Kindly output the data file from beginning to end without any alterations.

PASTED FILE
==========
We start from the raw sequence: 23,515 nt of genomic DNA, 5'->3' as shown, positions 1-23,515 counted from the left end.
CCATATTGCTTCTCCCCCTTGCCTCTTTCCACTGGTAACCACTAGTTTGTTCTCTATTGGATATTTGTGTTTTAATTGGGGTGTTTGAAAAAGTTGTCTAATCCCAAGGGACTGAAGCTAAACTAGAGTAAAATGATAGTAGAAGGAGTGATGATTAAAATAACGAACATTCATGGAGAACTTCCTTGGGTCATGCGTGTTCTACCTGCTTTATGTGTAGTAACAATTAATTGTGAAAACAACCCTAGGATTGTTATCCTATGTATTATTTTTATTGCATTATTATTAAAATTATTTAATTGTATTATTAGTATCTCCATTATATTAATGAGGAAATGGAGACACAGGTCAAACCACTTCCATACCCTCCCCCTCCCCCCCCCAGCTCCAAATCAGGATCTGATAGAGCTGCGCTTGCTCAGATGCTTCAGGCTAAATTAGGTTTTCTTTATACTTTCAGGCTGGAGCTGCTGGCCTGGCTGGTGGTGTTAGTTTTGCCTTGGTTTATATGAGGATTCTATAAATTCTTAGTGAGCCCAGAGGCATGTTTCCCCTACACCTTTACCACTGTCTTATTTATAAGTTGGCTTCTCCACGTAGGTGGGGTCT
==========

We start from the raw sequence: 23,515 nt of genomic DNA, 5'->3' as shown, positions 1-23,515 counted from the left end.
CCATATTGCTTCTCCCCCTTGCCTCTTTCCACTGGTAACCACTAGTTTGTTCTCTATTGGATATTTGTGTTTTAATTGGGGTGTTTGAAAAAGTTGTCTAATCCCAAGGGACTGAAGCTAAACTAGAGTAAAATGATAGTAGAAGGAGTGATGATTAAAATAACGAACATTCATGGAGAACTTCCTTGGGTCATGCGTGTTCTACCTGCTTTATGTGTAGTAACAATTAATTGTGAAAACAACCCTAGGATTGTTATCCTATGTATTATTTTTATTGCATTATTATTAAAATTATTTAATTGTATTATTAGTATCTCCATTATATTAATGAGGAAATGGAGACACAGGTCAAACCACTTCCATACCCTCCCCCTCCCCCCCCCAGCTCCAAATCAGGATCTGATAGAGCTGCGCTTGCTCAGATGCTTCAGGCTAAATTAGGTTTTCTTTATACTTTCAGGCTGGAGCTGCTGGCCTGGCTGGTGGTGTTAGTTTTGCCTTGGTTTATATGAGGATTCTATAAATTCTTAGTGAGCCCAGAGGCATGTTTCCCCTACACCTTTACCACTGTCTTATTTATAAGTTGGCTTCTCCACGTAGGTGGGGTCT